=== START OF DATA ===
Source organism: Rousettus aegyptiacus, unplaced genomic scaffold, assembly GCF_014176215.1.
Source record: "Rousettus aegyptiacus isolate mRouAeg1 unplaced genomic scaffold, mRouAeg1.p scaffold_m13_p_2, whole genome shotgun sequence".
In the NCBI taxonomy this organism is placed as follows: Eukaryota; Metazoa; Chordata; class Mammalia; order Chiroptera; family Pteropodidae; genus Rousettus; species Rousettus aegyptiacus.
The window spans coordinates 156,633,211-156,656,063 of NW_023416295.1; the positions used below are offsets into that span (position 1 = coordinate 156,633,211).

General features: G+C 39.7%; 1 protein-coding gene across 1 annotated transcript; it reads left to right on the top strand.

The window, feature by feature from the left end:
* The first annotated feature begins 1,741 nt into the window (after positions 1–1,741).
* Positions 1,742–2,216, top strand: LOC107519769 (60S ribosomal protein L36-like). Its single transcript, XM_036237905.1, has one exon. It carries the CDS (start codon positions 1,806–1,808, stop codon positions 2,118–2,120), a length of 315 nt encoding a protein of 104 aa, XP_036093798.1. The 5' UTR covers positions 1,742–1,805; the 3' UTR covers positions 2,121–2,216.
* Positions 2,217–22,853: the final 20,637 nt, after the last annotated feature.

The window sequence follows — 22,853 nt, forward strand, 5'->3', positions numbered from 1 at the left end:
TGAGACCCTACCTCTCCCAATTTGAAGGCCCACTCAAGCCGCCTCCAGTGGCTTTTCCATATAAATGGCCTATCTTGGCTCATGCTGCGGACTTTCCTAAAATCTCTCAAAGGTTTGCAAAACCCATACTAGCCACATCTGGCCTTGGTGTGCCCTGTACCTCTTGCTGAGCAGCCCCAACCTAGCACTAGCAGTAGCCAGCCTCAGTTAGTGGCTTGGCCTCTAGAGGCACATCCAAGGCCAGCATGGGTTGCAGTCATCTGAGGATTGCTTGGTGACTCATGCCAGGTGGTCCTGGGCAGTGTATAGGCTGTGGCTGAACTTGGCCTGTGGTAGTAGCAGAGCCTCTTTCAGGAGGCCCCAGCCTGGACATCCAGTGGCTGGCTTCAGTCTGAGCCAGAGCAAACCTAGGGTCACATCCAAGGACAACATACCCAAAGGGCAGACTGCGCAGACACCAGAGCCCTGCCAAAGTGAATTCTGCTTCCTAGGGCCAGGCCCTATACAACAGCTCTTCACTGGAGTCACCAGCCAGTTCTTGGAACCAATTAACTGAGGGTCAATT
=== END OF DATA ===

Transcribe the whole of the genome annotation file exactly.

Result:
Source organism: Rousettus aegyptiacus, unplaced genomic scaffold, assembly GCF_014176215.1.
Source record: "Rousettus aegyptiacus isolate mRouAeg1 unplaced genomic scaffold, mRouAeg1.p scaffold_m13_p_2, whole genome shotgun sequence".
In the NCBI taxonomy this organism is placed as follows: Eukaryota; Metazoa; Chordata; class Mammalia; order Chiroptera; family Pteropodidae; genus Rousettus; species Rousettus aegyptiacus.
The window spans coordinates 156,633,211-156,656,063 of NW_023416295.1; the positions used below are offsets into that span (position 1 = coordinate 156,633,211).

General features: G+C 39.7%; 1 protein-coding gene across 1 annotated transcript; it reads left to right on the top strand.

The window, feature by feature from the left end:
* The first annotated feature begins 1,741 nt into the window (after positions 1–1,741).
* Positions 1,742–2,216, top strand: LOC107519769 (60S ribosomal protein L36-like). Its single transcript, XM_036237905.1, has one exon. It carries the CDS (start codon positions 1,806–1,808, stop codon positions 2,118–2,120), a length of 315 nt encoding a protein of 104 aa, XP_036093798.1. The 5' UTR covers positions 1,742–1,805; the 3' UTR covers positions 2,121–2,216.
* Positions 2,217–22,853: the final 20,637 nt, after the last annotated feature.

The window sequence follows — 22,853 nt, forward strand, 5'->3', positions numbered from 1 at the left end:
TGAGACCCTACCTCTCCCAATTTGAAGGCCCACTCAAGCCGCCTCCAGTGGCTTTTCCATATAAATGGCCTATCTTGGCTCATGCTGCGGACTTTCCTAAAATCTCTCAAAGGTTTGCAAAACCCATACTAGCCACATCTGGCCTTGGTGTGCCCTGTACCTCTTGCTGAGCAGCCCCAACCTAGCACTAGCAGTAGCCAGCCTCAGTTAGTGGCTTGGCCTCTAGAGGCACATCCAAGGCCAGCATGGGTTGCAGTCATCTGAGGATTGCTTGGTGACTCATGCCAGGTGGTCCTGGGCAGTGTATAGGCTGTGGCTGAACTTGGCCTGTGGTAGTAGCAGAGCCTCTTTCAGGAGGCCCCAGCCTGGACATCCAGTGGCTGGCTTCAGTCTGAGCCAGAGCAAACCTAGGGTCACATCCAAGGACAACATACCCAAAGGGCAGACTGCGCAGACACCAGAGCCCTGCCAAAGTGAATTCTGCTTCCTAGGGCCAGGCCCTATACAACAGCTCTTCACTGGAGTCACCAGCCAGTTCTTGGAACCAATTAACTGAGGGTCAATT